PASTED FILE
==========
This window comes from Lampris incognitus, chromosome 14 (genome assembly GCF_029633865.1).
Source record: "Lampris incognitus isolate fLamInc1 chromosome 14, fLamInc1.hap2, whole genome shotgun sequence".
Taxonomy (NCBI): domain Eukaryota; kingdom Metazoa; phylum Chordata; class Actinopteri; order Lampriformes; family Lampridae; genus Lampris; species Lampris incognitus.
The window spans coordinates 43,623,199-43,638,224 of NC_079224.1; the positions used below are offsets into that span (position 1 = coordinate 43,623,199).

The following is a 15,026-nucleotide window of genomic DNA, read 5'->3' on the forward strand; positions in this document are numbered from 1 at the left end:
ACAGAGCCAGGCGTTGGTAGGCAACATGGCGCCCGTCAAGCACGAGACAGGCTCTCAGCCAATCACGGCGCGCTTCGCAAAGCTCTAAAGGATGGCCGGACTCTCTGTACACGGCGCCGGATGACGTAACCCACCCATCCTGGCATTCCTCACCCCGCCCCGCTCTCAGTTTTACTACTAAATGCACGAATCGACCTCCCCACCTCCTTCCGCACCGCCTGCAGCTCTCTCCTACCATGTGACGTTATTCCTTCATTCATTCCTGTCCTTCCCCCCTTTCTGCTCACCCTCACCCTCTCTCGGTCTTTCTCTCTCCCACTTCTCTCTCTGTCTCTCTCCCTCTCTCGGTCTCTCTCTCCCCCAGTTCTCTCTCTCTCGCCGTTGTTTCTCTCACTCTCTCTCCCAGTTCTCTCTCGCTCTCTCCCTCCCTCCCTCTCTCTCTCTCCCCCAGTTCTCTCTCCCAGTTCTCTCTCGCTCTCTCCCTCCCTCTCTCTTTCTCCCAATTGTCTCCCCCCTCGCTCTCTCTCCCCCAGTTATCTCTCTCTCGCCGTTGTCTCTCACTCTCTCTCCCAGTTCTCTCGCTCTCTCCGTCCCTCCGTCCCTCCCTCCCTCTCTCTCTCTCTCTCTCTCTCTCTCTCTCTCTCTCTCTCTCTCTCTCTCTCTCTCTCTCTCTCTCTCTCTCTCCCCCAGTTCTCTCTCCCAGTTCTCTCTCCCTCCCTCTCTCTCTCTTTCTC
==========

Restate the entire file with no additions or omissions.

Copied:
This window comes from Lampris incognitus, chromosome 14 (genome assembly GCF_029633865.1).
Source record: "Lampris incognitus isolate fLamInc1 chromosome 14, fLamInc1.hap2, whole genome shotgun sequence".
Taxonomy (NCBI): domain Eukaryota; kingdom Metazoa; phylum Chordata; class Actinopteri; order Lampriformes; family Lampridae; genus Lampris; species Lampris incognitus.
The window spans coordinates 43,623,199-43,638,224 of NC_079224.1; the positions used below are offsets into that span (position 1 = coordinate 43,623,199).

The following is a 15,026-nucleotide window of genomic DNA, read 5'->3' on the forward strand; positions in this document are numbered from 1 at the left end:
ACAGAGCCAGGCGTTGGTAGGCAACATGGCGCCCGTCAAGCACGAGACAGGCTCTCAGCCAATCACGGCGCGCTTCGCAAAGCTCTAAAGGATGGCCGGACTCTCTGTACACGGCGCCGGATGACGTAACCCACCCATCCTGGCATTCCTCACCCCGCCCCGCTCTCAGTTTTACTACTAAATGCACGAATCGACCTCCCCACCTCCTTCCGCACCGCCTGCAGCTCTCTCCTACCATGTGACGTTATTCCTTCATTCATTCCTGTCCTTCCCCCCTTTCTGCTCACCCTCACCCTCTCTCGGTCTTTCTCTCTCCCACTTCTCTCTCTGTCTCTCTCCCTCTCTCGGTCTCTCTCTCCCCCAGTTCTCTCTCTCTCGCCGTTGTTTCTCTCACTCTCTCTCCCAGTTCTCTCTCGCTCTCTCCCTCCCTCCCTCTCTCTCTCTCCCCCAGTTCTCTCTCCCAGTTCTCTCTCGCTCTCTCCCTCCCTCTCTCTTTCTCCCAATTGTCTCCCCCCTCGCTCTCTCTCCCCCAGTTATCTCTCTCTCGCCGTTGTCTCTCACTCTCTCTCCCAGTTCTCTCGCTCTCTCCGTCCCTCCGTCCCTCCCTCCCTCTCTCTCTCTCTCTCTCTCTCTCTCTCTCTCTCTCTCTCTCTCTCTCTCTCTCTCTCTCTCTCTCTCTCTCTCCCCCAGTTCTCTCTCCCAGTTCTCTCTCCCTCCCTCTCTCTCTCTTTCTC